3. Emotional hunger feels like it needs to be satisfied instantly with whatever food you crave; physical hunger can wait.

4. Even when you are full, if you’re eating to satisfy an emotional need, you’re more likely to keep eating. When you’re eating because you’re hungry, you’re more likely to stop when you’re full.

5. Emotional eating often results in feelings of guilt; eating when you are physically hungry does not.

woman looking at donuts; food as a security blanket

Emotional Eating

What can you do to put the brakes on emotional eating? Depriving yourself of comfort foods is not the answer. Not only is it emotionally difficult, it is likely to add even more stress which in turn leads to more out of control eating. According to Brian Wansink, whose academic research on changing eating behaviors has been published in the world’s top medical, nutrition and obesity journals, “The key is moderation, not elimination.”

He suggests choosing some type of comfort food that is a little healthier than junk food, and dividing it into smaller portions to avoid the temptation of eating more than one serving at a time. He also states, “Your memory of a food peaks after about four bites, so if you only have those bites, a week later you’ll recall it as just as good an experience as polishing off the whole thing.” So have a few bites of chocolate, cherry pie, cheesecake, or chips. Then call it quits. You will derive the same amount of pleasure and comfort without the cost of padding your hips or expanding your waistline.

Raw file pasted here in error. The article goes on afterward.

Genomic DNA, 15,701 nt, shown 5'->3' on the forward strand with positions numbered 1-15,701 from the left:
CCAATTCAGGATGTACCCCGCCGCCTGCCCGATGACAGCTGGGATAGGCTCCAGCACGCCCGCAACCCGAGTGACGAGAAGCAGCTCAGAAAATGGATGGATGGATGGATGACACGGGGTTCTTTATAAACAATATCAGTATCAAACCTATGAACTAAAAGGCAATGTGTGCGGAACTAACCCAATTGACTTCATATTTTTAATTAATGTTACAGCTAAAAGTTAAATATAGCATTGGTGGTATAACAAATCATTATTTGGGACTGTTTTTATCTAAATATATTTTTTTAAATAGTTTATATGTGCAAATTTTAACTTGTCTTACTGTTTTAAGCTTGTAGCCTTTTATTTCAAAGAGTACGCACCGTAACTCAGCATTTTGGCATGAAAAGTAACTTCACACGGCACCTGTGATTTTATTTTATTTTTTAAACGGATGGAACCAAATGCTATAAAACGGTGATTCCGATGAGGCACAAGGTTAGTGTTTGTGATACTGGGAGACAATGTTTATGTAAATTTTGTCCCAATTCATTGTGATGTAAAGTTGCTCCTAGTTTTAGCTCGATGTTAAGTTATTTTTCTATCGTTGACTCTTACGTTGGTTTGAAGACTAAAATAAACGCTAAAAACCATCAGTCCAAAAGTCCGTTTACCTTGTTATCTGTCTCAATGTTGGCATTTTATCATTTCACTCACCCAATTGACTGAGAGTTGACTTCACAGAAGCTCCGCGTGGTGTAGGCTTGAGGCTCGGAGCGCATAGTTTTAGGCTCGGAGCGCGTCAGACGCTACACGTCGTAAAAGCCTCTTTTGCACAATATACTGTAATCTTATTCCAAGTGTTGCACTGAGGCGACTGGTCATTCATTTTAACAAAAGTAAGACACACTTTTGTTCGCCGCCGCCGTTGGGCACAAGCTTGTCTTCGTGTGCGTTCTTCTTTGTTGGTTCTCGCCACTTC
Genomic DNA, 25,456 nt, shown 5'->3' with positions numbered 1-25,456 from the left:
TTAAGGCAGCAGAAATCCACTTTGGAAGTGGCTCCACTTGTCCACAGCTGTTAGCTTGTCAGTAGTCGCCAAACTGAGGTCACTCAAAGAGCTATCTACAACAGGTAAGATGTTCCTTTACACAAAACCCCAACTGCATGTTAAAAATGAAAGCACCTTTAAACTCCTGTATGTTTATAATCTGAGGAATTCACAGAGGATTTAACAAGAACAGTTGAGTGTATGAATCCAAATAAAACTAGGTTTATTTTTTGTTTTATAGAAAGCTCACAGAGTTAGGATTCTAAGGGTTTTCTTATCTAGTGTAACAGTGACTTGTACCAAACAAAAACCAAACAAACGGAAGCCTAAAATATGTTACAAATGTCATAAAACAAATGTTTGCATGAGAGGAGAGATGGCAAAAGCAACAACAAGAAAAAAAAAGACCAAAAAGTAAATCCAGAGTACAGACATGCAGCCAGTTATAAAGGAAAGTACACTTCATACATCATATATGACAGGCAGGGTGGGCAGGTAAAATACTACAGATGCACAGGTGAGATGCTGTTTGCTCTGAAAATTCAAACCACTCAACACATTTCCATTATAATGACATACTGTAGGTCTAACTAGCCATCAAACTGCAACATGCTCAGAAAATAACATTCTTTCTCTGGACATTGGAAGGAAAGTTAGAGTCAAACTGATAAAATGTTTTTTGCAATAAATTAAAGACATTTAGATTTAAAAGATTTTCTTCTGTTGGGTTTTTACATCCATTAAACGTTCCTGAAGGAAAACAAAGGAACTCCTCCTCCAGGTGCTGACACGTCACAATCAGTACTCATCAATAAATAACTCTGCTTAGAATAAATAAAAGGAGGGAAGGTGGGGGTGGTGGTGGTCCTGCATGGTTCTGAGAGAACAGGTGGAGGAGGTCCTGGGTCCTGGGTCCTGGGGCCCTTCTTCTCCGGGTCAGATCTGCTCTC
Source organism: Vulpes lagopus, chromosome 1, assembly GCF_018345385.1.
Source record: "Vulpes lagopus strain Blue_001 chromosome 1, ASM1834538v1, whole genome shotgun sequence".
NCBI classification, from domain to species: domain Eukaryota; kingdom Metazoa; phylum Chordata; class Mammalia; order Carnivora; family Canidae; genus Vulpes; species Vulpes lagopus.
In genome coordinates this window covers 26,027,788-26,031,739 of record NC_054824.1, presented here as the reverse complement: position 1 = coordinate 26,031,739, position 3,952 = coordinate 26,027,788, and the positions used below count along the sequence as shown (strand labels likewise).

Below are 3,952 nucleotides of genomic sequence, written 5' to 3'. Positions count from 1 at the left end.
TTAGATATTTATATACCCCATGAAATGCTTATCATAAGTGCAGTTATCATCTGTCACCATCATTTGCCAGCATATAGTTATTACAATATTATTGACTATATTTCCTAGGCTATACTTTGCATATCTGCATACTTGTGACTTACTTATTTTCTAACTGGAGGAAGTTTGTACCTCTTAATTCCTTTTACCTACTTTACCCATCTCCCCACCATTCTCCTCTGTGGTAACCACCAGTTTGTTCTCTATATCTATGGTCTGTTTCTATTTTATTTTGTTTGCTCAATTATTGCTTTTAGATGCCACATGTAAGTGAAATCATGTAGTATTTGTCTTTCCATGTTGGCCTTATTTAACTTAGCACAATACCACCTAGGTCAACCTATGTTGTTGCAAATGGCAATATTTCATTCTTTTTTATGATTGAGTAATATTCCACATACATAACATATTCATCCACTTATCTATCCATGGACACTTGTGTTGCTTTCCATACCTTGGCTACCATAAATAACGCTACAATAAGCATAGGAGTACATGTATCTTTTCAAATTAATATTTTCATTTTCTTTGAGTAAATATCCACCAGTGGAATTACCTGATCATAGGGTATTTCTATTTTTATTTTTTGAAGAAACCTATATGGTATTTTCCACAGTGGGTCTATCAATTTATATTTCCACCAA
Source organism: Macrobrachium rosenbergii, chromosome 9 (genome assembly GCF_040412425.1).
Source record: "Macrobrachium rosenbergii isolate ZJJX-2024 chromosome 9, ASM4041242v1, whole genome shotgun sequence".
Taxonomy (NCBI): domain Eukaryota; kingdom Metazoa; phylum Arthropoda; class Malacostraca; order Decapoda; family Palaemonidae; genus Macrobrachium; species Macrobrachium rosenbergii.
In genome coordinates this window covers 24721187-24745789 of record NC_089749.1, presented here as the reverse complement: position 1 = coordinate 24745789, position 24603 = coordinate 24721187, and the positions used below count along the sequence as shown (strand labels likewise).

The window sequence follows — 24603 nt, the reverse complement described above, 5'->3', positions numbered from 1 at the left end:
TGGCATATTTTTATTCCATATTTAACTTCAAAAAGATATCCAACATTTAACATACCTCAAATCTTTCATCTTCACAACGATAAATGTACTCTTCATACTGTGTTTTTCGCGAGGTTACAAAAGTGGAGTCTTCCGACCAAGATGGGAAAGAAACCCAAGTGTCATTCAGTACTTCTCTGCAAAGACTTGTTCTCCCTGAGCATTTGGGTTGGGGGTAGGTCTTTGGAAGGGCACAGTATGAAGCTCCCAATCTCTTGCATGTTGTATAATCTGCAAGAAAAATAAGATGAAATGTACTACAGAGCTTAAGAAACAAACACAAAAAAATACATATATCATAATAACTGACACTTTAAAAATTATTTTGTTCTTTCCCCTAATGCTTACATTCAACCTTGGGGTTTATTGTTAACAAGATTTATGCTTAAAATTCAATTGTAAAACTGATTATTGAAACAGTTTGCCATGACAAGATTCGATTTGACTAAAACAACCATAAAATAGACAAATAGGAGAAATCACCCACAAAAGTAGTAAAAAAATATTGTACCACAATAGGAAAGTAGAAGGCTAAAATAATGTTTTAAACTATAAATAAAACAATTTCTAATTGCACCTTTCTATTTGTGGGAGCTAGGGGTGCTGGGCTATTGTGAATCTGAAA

However, eating smaller servings addresses only the physical aspect of eating. While portion control is essential, the emotional programming that drives your eating behaviors has to be dealt with as well. Willpower is clearly not enough in the face of powerful subconscious motivators.

What can you do? The first step is to start noticing what you are reaching for and when you most want it. What food can you never resist? Why? Focus on this food and ask yourself what it does for you. What does it represent and what associations do you have with it? Maybe there are no associations and you simply eat because eating is a way to alleviate boredom. Maybe it is a way to relieve loneliness, pass the time, or is simply an easy way to distract yourself from thinking about your problems.

Whatever the reasons for your emotionally driven eating, there are energy healing techniques that are highly effective for addressing them. Among these are EFT (Emotional Freedom Techniques — tapping) and PSYCH-K (psychological kinesiology). Both tools can be used to identify negative beliefs and behavior patterns and change or eliminate them on the subconscious level. However, because we are too close to our own issues and are not usually good at analyzing or treating ourselves, the help of a trained practitioner is needed. A practitioner can quickly zero in on beliefs, patterns and associations you may be unaware of, and help you rid yourself of them forever. If your eating is out of control find a practitioner and pick up the phone today. Your conscience, your weight and your health will be all the better for it.

Judith Albright

Judith Albright, MA, is a stress management specialist who uses EFT (tapping, PSYCH-K and other energy healing techniques to help people offload unresolved emotional issues, control stress, and change underlying beliefs and behavior patterns that are sabotaging their lives. Recently she published a workbook for people in addiction recovery, a free sample chapter of which is available on her website. For more information about the book and Judith’s work, visit .